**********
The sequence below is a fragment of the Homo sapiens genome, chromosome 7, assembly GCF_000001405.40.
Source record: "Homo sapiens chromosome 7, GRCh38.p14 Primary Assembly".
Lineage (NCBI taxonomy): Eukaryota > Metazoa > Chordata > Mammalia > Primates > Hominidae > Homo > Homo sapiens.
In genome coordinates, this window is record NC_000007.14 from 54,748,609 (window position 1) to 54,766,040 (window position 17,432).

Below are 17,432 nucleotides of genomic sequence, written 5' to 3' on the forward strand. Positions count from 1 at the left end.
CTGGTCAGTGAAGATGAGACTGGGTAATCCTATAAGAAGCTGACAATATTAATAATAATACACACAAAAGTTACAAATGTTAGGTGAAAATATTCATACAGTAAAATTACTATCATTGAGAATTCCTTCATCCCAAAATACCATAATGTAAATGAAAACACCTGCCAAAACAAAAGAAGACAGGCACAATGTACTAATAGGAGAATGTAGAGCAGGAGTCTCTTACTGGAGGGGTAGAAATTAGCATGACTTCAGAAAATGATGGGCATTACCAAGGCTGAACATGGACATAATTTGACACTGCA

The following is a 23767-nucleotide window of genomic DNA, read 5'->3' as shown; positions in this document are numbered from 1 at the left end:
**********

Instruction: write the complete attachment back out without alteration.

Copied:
The sequence below is a fragment of the Homo sapiens genome, chromosome 7, assembly GCF_000001405.40.
Source record: "Homo sapiens chromosome 7, GRCh38.p14 Primary Assembly".
Lineage (NCBI taxonomy): Eukaryota > Metazoa > Chordata > Mammalia > Primates > Hominidae > Homo > Homo sapiens.
In genome coordinates, this window is record NC_000007.14 from 54,748,609 (window position 1) to 54,766,040 (window position 17,432).

Below are 17,432 nucleotides of genomic sequence, written 5' to 3' on the forward strand. Positions count from 1 at the left end.
CTGGTCAGTGAAGATGAGACTGGGTAATCCTATAAGAAGCTGACAATATTAATAATAATACACACAAAAGTTACAAATGTTAGGTGAAAATATTCATACAGTAAAATTACTATCATTGAGAATTCCTTCATCCCAAAATACCATAATGTAAATGAAAACACCTGCCAAAACAAAAGAAGACAGGCACAATGTACTAATAGGAGAATGTAGAGCAGGAGTCTCTTACTGGAGGGGTAGAAATTAGCATGACTTCAGAAAATGATGGGCATTACCAAGGCTGAACATGGACATAATTTGACACTGCA

The following is a 23767-nucleotide window of genomic DNA, read 5'->3' as shown; positions in this document are numbered from 1 at the left end: